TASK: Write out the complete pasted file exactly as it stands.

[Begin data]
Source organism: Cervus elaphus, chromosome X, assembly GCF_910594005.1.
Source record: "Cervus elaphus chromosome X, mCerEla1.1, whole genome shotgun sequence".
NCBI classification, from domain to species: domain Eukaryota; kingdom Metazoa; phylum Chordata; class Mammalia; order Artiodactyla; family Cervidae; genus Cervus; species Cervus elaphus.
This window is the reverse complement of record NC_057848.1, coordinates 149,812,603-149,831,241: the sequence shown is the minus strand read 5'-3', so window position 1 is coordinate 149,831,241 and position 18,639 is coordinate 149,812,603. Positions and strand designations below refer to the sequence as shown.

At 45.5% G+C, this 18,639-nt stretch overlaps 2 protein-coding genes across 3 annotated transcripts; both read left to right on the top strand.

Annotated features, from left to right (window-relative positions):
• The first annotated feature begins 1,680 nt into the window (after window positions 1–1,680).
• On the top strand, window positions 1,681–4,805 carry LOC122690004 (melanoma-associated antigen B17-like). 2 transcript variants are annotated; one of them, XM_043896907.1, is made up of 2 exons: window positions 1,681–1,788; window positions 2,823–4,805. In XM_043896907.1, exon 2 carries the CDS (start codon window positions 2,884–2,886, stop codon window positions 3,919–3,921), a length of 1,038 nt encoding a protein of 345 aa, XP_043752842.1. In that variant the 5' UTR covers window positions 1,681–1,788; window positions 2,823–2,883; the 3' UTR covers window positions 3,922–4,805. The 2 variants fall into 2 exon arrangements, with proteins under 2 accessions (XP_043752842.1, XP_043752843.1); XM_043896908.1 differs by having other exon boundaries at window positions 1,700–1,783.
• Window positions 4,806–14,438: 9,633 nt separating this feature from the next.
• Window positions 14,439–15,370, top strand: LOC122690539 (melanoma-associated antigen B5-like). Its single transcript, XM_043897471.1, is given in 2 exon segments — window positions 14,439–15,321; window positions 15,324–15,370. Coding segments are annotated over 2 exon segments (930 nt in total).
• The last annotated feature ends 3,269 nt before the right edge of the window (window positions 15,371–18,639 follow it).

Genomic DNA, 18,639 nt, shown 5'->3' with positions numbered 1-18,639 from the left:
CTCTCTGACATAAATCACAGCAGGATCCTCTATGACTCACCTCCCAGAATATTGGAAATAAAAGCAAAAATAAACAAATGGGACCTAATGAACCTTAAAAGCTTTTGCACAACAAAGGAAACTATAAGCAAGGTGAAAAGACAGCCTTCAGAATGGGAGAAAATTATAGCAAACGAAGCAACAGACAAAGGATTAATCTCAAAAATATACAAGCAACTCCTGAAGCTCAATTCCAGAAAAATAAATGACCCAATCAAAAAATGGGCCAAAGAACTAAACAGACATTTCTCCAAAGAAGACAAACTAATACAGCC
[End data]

Source organism: Cervus elaphus, chromosome X, assembly GCF_910594005.1.
Source record: "Cervus elaphus chromosome X, mCerEla1.1, whole genome shotgun sequence".
NCBI classification, from domain to species: domain Eukaryota; kingdom Metazoa; phylum Chordata; class Mammalia; order Artiodactyla; family Cervidae; genus Cervus; species Cervus elaphus.
This window is the reverse complement of record NC_057848.1, coordinates 149,812,603-149,831,241: the sequence shown is the minus strand read 5'-3', so window position 1 is coordinate 149,831,241 and position 18,639 is coordinate 149,812,603. Positions and strand designations below refer to the sequence as shown.

At 45.5% G+C, this 18,639-nt stretch overlaps 2 protein-coding genes across 3 annotated transcripts; both read left to right on the top strand.

Annotated features, from left to right (window-relative positions):
• The first annotated feature begins 1,680 nt into the window (after window positions 1–1,680).
• On the top strand, window positions 1,681–4,805 carry LOC122690004 (melanoma-associated antigen B17-like). 2 transcript variants are annotated; one of them, XM_043896907.1, is made up of 2 exons: window positions 1,681–1,788; window positions 2,823–4,805. In XM_043896907.1, exon 2 carries the CDS (start codon window positions 2,884–2,886, stop codon window positions 3,919–3,921), a length of 1,038 nt encoding a protein of 345 aa, XP_043752842.1. In that variant the 5' UTR covers window positions 1,681–1,788; window positions 2,823–2,883; the 3' UTR covers window positions 3,922–4,805. The 2 variants fall into 2 exon arrangements, with proteins under 2 accessions (XP_043752842.1, XP_043752843.1); XM_043896908.1 differs by having other exon boundaries at window positions 1,700–1,783.
• Window positions 4,806–14,438: 9,633 nt separating this feature from the next.
• Window positions 14,439–15,370, top strand: LOC122690539 (melanoma-associated antigen B5-like). Its single transcript, XM_043897471.1, is given in 2 exon segments — window positions 14,439–15,321; window positions 15,324–15,370. Coding segments are annotated over 2 exon segments (930 nt in total).
• The last annotated feature ends 3,269 nt before the right edge of the window (window positions 15,371–18,639 follow it).

Genomic DNA, 18,639 nt, shown 5'->3' with positions numbered 1-18,639 from the left:
CTCTCTGACATAAATCACAGCAGGATCCTCTATGACTCACCTCCCAGAATATTGGAAATAAAAGCAAAAATAAACAAATGGGACCTAATGAACCTTAAAAGCTTTTGCACAACAAAGGAAACTATAAGCAAGGTGAAAAGACAGCCTTCAGAATGGGAGAAAATTATAGCAAACGAAGCAACAGACAAAGGATTAATCTCAAAAATATACAAGCAACTCCTGAAGCTCAATTCCAGAAAAATAAATGACCCAATCAAAAAATGGGCCAAAGAACTAAACAGACATTTCTCCAAAGAAGACAAACTAATACAGCC